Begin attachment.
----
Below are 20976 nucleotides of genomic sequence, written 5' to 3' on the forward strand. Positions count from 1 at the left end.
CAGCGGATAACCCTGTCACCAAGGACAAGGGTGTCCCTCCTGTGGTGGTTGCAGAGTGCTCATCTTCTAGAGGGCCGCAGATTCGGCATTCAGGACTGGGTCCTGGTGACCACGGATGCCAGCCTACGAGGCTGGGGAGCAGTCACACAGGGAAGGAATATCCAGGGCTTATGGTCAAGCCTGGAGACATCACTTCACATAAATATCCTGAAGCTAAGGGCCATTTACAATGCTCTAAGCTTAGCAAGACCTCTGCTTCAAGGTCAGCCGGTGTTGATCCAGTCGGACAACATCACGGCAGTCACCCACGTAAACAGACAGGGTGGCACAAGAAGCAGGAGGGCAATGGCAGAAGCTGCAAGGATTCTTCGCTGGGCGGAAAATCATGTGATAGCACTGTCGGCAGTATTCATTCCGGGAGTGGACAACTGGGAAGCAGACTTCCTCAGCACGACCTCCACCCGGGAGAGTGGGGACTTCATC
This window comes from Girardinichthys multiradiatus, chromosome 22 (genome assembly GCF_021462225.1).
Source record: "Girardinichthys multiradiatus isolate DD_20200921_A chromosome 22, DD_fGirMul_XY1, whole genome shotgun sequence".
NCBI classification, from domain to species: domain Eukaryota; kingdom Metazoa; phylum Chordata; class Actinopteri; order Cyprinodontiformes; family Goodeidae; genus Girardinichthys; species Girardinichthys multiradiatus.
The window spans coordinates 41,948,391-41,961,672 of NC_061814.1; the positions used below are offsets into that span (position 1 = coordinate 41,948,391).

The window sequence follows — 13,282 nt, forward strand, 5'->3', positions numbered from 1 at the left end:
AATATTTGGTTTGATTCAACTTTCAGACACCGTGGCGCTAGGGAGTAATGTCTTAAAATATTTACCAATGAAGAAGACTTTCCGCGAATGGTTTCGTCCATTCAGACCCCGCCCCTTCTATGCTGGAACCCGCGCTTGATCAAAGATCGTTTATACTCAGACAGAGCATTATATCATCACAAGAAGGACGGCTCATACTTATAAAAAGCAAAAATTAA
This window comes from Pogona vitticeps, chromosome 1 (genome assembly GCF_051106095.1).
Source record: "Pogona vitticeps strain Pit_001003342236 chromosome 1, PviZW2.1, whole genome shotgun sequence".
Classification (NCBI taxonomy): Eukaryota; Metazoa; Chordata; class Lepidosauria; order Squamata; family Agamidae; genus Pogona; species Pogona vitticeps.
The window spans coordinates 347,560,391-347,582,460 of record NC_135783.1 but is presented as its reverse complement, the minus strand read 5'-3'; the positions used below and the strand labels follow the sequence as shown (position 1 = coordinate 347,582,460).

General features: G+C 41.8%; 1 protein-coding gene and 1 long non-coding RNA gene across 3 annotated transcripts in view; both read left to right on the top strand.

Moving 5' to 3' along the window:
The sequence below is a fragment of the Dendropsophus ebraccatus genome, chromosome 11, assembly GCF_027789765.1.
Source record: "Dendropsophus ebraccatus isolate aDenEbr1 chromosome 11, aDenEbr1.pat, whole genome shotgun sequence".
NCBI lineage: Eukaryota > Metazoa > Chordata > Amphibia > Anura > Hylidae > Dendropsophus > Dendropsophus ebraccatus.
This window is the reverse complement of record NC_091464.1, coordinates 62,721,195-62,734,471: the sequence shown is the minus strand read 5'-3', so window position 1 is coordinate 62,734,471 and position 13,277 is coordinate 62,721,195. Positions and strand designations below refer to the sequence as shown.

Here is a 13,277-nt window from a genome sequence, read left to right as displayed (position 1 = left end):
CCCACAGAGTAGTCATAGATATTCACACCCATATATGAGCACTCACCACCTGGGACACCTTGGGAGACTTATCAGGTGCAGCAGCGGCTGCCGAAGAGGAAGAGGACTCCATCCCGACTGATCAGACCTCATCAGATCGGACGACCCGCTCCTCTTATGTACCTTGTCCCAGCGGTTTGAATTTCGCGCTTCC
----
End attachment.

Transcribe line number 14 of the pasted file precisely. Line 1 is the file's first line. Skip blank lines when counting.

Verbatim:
Moving 5' to 3' along the window: